| Healthy Cities: our cities, our future |
|Part I: Perspectives|
Professor Dr Klaus Tipfer
Federal Minister for Regional Planning, Building and Urban Development
Federal Republic of Germany
Chairman, United Nations Commission on Sustainable Development
The global urban challenge
The role of urban communities in global sustainable development and in the improvement of local health conditions has already been recognized by the Rio Conference on Environment and Development in 1992. The conference underlined the key roles of human health and of human settlements for our common future. One of the main documents of this conference, Agenda 21, calls in Chapters 6 and 7 for international, national and local action in these fields. As many worldwide health problems arise from unhealthy living conditions in cities, this congress focuses on two interlinking cornerstones for sustainable development.
The challenges are indeed both urgent and impressive. Urban growth of large cities, metropolises and even "mega-cities" is about to continue. At the turn of the century, half of the world's population will live in cities. In the year 2025, the earth is expected to be home to almost 100 mega-cities with a population of more than 5 million. 80 of these agglomerations will be located in what we call today the developing countries.
Big cities often witness excessive and wasteful consumption of water, energy and other resources. With lack of appropriate infrastructure and technology, these cities suffer from wide-spread pollution of air and water, even contamination of soil and food. Health conditions in cities of developing countries are often far below decent standards. Even in prosperous countries, many health disorders are related to specific influences from an urban environment.
The Social Summit in Copenhagen once again highlighted the importance of social issues for sustainable development. In many cities of the world, the absence of well coordinated urban and regional planning contributes to economic and social deprivation, loss of community, social segregation and other negative urban trends, which in turn contribute to social diseases like crime, alcohol abuse and drug problems as well as to psychological disorders.
After many years of analysis and discussion, it is now time for action. For progress toward healthy and ecological cities, three areas of action are of prime importance:
First, we need a modern infrastructure for environmental and health protection. Drinking water supply, wastewater treatment, waste disposal and remediation technologies are essential for adequate urban living conditions. Millions of people in developing countries do not even have access to the most basic life support systems.
Secondly, urban production and consumption patterns, often linked with highly mobile and energy-intensive urban life-styles, need to be adjusted to the needs of resource protection. Let me quote a very impressive example. A European city with 1 million inhabitants requires on average more than 10 000 (metric) tons of fossil fuels, more than 300 000 tons of water and 2000 tons of food per day and at the same time it produces 1500 tons of harmful emissions, 300 000 tons of wastewater and 1600 tons of solid waste. It is quite obvious that we cannot count on modern technology alone if we want to solve these problems. More attention has to be given to strategies for product recycling and product responsibility of manufacturers; last, but not least, changes in behaviour patterns related to mobility, energy use and leisure activities need to be encouraged. For the necessary adjustments, environmental and health protection need to be integrated into mainstream economic, development and planning policies and to be supported by economic instruments using the market mechanism.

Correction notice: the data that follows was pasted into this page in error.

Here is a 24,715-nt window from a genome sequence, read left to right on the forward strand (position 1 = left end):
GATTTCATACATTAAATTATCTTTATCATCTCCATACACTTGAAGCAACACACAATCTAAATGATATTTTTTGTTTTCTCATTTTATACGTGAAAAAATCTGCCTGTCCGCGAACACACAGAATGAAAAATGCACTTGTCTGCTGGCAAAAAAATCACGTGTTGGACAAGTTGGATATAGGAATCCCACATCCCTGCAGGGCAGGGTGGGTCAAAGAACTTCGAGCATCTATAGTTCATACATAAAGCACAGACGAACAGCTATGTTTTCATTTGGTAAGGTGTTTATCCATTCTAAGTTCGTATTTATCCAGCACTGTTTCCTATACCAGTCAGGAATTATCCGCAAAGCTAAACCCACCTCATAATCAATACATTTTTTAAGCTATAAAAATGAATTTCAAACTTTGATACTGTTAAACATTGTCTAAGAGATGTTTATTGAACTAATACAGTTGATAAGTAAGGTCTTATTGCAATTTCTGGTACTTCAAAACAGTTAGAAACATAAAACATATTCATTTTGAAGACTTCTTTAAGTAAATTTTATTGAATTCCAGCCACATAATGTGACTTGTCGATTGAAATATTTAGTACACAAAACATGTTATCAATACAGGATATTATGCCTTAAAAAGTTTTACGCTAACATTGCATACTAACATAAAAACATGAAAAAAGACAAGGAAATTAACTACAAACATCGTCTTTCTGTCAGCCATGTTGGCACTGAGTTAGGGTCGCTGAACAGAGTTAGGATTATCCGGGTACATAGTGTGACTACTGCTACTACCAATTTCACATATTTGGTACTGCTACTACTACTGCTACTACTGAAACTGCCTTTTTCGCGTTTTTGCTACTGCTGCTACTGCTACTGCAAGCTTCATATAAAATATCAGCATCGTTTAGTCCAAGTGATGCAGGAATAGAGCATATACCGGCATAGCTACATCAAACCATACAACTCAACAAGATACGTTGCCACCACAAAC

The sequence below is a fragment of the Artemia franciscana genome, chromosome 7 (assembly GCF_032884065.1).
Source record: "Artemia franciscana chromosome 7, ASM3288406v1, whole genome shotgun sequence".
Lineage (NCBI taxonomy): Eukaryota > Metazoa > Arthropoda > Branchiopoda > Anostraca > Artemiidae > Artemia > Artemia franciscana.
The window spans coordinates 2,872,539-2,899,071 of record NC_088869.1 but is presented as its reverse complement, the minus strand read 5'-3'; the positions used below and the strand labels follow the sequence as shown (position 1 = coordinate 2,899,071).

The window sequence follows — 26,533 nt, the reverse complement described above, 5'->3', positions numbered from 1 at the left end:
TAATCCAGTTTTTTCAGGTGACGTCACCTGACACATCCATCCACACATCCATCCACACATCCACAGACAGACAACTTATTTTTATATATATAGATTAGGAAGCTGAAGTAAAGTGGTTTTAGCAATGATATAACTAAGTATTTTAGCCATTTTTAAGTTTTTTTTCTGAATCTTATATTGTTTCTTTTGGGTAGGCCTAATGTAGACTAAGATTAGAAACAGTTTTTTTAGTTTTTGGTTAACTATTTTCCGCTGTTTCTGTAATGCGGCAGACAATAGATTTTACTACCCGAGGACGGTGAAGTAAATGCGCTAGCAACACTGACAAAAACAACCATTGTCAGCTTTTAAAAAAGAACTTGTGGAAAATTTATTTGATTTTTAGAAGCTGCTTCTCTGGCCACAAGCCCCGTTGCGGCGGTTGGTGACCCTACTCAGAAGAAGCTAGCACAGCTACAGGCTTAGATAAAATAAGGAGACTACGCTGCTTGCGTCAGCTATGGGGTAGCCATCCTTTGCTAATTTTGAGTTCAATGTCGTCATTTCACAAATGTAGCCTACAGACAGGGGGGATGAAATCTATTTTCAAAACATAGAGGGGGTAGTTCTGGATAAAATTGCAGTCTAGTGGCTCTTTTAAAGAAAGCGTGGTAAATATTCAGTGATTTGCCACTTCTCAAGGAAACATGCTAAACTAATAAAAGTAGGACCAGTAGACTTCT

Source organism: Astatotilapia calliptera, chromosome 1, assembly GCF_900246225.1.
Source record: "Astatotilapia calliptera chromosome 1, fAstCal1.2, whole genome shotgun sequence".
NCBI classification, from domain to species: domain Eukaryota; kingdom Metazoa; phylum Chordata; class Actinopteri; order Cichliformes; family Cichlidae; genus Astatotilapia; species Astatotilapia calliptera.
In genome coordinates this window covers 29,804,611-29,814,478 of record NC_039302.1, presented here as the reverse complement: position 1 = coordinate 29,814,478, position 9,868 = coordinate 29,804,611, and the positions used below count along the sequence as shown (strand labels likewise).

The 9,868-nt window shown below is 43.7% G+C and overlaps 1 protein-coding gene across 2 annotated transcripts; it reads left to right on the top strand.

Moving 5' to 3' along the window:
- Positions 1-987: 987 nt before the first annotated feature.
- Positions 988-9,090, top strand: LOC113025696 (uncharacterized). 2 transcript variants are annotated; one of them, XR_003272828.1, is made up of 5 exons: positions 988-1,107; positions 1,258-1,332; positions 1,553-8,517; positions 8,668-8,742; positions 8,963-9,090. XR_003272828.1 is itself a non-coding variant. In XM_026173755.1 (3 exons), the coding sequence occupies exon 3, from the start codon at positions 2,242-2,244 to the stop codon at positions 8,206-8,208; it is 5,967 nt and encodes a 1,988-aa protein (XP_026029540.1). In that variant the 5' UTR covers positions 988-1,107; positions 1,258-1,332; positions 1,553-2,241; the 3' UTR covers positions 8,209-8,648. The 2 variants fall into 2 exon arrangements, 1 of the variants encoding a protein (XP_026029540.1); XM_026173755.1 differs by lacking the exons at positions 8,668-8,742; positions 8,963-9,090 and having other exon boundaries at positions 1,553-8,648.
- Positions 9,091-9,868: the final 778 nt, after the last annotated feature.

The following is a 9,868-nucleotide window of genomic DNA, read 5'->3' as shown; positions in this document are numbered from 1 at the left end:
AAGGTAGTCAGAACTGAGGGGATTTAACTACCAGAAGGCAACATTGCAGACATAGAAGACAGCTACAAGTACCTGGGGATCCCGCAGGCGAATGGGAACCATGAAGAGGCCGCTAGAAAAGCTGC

Thirdly, the internal structures of the cities and in particular those of the large agglomerations, need to be examined. When growing cities lack a focus on existing or new centres, when they "dissolve" into the county-side, creating vast suburbs where people have to use a car when they want to buy a loaf of bread, the result will be a very unsustainable physical structure. It has become evident in the context of climate protection policies that much of the energy consumption in transport is the result of the settlement structure and of ill-advised planning policies. Data from research on urban travel patterns show that very clearly: to satisfy the same set of daily needs, residents of a typical, purely residential suburb of a large German city travel three times as much by car as people living in a city sub-centre. In the search for a sustainable land use pattern, we may come to rediscover the wisdom of traditional urban design which has, to this day, contributed so much to urban vitality and the community spirit. At the same time, a concentration of settlements around well-equipped centres can help preserve the open space which is necessary for an environmentally sound and healthy region. In looking for what makes urban neighbourhoods vital, attractive and socially stable, a healthy mix of urban functions is seen to be a key element.
The agenda for sustainable urban development
Future generations may look back on the Rio Conference and on Agenda 21 as a turning point in the history of urban planning philosophy. For the first time in history, urban policies are not defined solely from the perspective of individual needs, but also from the requirements for the survival of this planet. "Think globally, act locally" - this slogan stands for a new comprehensive and integrative approach which is the essence of sustainable development.